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Daryl Lindsey
January 27, 2017 3:51 pm

One of the coolest things to happen to my home state of Utah every year is, without a doubt, Sundance Film Festival. For two weeks out of the year, Park City – aka the world’s most picturesque mountain town – is transformed into a wonderland of movies and parties and celebrities. I’ll admit the crowds and Uber surge fares can be irksome to most residents, but for me, Sundance is something to look forward to each January.

This is my second year working during Sundance Film Festival as a member of the press. I have to say, I had a shockingly different experience this year than I did in 2016. 

Why? This year, I went into the festival making the conscious decision to only speak to women.

Before any angry men’s rights activists decide to leave an angry comment or fifty on my Twitter, allow me to begin my story with an anecdote from last year:

I was reporting in January 2016 for an outlet that wasn’t HelloGiggles. Bright-eyed, 23 years old, excited beyond words to have the opportunity to mingle among stars and industry execs at various parties and events. It was, in my mind, my first big break, and I was determined to make the most out of it.

I did my very best to network the hell out of myself at a party. I introduced myself (mostly to men, though I hadn’t yet noticed the pattern), smiled, shook hands, laughed at jokes, listened with interest. Every time I traded a business card, I felt a little jolt of pride that I was doing my part to move on up in the world.

Until 2 or 3 a.m. rolled around…when I was booty-called four times (FOUR TIMES!) by the men I thought I’d been networking with.



I felt dumb and naive, sure, but also profoundly disappointed. The people I’d spent all night trying to meet weren’t at all interested in me in any professional capacity. And, now that they’d directly propositioned me for sex, I didn’t want to reach out to them for professional (or, um, personal) reasons either.

Fast forward to a year later, when I signed on to cover Sundance for HelloGiggles. Considering my past experiences meeting men at the festival, and the fact that I now worked for a women’s website with mostly-women readers, I made the decision to, when given the choice, always choose talking to another woman rather than a man.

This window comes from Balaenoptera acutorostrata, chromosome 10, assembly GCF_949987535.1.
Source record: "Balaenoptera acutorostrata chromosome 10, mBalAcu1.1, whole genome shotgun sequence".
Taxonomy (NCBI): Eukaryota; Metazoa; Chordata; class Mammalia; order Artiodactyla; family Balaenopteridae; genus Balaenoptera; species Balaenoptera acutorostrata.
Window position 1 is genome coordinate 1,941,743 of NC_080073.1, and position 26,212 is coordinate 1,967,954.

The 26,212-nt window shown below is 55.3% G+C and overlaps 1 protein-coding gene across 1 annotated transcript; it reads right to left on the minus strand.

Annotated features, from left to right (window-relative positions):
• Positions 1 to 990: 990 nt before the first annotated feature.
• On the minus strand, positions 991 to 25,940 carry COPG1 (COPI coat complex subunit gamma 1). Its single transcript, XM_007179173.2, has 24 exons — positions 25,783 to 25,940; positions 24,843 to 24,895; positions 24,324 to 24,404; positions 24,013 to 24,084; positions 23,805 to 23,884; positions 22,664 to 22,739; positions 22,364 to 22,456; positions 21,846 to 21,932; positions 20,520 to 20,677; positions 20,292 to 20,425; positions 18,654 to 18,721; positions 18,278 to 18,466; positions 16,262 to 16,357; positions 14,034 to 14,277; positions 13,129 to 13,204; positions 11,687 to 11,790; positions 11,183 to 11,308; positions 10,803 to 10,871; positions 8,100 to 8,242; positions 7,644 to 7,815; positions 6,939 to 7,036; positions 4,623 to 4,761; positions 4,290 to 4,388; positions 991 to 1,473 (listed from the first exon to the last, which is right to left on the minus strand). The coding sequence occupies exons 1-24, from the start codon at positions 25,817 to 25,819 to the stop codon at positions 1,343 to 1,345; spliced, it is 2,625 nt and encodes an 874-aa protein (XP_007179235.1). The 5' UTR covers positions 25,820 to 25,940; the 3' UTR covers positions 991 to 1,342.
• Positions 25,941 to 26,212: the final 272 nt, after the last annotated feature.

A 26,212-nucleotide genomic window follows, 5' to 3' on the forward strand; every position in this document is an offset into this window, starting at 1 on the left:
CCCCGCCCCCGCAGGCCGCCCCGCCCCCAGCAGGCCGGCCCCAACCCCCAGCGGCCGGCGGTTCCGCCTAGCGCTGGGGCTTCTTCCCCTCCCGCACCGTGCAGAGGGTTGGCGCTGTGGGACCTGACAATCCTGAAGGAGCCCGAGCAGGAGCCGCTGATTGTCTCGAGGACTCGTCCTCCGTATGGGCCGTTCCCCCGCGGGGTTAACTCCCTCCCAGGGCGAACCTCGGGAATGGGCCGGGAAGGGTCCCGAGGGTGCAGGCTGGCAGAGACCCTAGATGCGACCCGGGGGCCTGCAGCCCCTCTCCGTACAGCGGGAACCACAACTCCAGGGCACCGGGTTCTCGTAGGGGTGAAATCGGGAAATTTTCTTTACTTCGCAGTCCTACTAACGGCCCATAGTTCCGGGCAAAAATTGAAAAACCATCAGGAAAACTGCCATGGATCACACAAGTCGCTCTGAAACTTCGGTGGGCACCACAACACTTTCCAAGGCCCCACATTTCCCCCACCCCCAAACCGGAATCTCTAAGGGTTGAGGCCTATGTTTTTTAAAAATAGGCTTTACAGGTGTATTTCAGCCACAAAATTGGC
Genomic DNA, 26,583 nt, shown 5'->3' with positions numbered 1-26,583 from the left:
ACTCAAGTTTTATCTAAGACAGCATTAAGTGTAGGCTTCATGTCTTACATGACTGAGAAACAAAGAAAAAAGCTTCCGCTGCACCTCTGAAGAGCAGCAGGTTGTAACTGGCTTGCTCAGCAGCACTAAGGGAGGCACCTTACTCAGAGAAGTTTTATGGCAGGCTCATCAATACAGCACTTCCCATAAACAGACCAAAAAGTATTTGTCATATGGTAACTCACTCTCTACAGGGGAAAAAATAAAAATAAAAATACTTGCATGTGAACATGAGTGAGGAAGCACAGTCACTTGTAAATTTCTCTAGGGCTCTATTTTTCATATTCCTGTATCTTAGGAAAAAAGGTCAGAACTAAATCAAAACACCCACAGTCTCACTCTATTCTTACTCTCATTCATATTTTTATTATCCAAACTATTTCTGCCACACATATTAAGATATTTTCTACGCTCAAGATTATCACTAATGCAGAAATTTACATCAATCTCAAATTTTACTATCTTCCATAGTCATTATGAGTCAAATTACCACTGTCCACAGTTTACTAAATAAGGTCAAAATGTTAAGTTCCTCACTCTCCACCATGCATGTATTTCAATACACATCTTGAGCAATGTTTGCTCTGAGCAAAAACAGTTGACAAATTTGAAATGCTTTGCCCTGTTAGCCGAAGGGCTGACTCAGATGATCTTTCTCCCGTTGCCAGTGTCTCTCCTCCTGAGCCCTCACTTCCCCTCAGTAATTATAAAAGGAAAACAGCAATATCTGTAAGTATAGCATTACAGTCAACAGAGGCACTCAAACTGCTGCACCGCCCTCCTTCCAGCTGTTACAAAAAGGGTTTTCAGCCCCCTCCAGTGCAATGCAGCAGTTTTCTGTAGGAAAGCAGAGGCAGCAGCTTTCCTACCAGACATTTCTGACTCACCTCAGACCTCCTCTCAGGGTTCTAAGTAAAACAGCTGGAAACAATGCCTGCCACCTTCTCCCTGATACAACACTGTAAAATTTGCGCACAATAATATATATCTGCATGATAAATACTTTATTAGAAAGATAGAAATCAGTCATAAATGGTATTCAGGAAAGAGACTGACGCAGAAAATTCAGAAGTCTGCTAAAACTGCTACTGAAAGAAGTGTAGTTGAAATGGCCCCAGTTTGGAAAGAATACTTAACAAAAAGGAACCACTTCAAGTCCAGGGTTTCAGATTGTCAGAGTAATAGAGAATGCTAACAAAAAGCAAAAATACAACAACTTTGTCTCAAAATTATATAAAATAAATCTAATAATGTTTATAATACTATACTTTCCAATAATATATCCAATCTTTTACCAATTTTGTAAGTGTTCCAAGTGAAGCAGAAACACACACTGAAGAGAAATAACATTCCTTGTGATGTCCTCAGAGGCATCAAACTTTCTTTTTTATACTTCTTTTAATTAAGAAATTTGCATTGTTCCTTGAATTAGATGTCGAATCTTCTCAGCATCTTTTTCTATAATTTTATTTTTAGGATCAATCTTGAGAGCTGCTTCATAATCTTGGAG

And I’m here to tell you, it completely changed my life.

First of all, I met some of the most interesting people I’d ever met in my life over the span of a few days. I met directors of short films that made me weep. I met women who traveled to Sundance to present their social justice documentaries to investors. I met an indigenous filmmaker from Australia who’d just been presented a grant to finish her feature film about the untold story of Australia’s sugar slaves. I met a spirituality and grief counselor who talked to me about love, loss, and cocktails.

That’s just the tip of the iceberg.

Coming out of my first weekend at Sundance, I realized I’d spent the previous 48 hours having the most stimulating and refreshing conversations I’d had in years, with women who are passionate about the same things I am. More than that, the women I spoke to were making, writing, funding, and even just seeing films that represented me in ways dozens of other films at the festival did not.

I also want to point out that women dominated Sundance this year, which will hopefully reflect a growing trend of more and more female voices in film.

The Oscars broke records by nominating six black actors this year (yay!), though no female directors were nominated, and no women were behind any of the “Best Picture” nominations. Bucking this trend, “Mudbound,” directed by Dee Rees, a woman of color, premiered to major acclaim at Sundance and is officially on the short list for a 2018 Oscar nomination. How cool would that be? Band-Aid, LA Times, Landline, Diedra and Laney Rob a Train, and Water and Power, were all directed by women and met with overwhelming critical success.

Going from movie to movie, party to party, I met women who looked up to these directors – female directors! – as idols. More than that, I met women who were actively working toward goals of premiering their own films at Sundance next year, or the year after, or the year after.

Women who had dreams, purposes, and plans — extraordinary women I look up to myself.

We marched together at the Sundance women’s march, and then, bonded in that sisterhood, spent the next several days finding ways to love and support each other personally, professionally, and creatively.

Days later, I feel seen, heard, and excited about the world I live in. Honestly, after the 2016 election, I didn’t expect to feel that way again for another four years.

This morning, I woke up to some messages from women I’d met and networked with — a few emails, a text, and a Facebook friend request. They were messages of kindness and support, coffee date invitations, questions asking if I made it home safe. I feel as though I’ve expanded my group of friends with people I admire and respect, and this makes me profoundly happy.

It goes without saying, but I’m going to say it anyway: Women have so much to contribute.

When society ignores their voices, it sacrifices insights that can change the world. By decidedly listening to those voices this week, my worldview is expanded and improved.

I have hope, and I’m ready to go to work.

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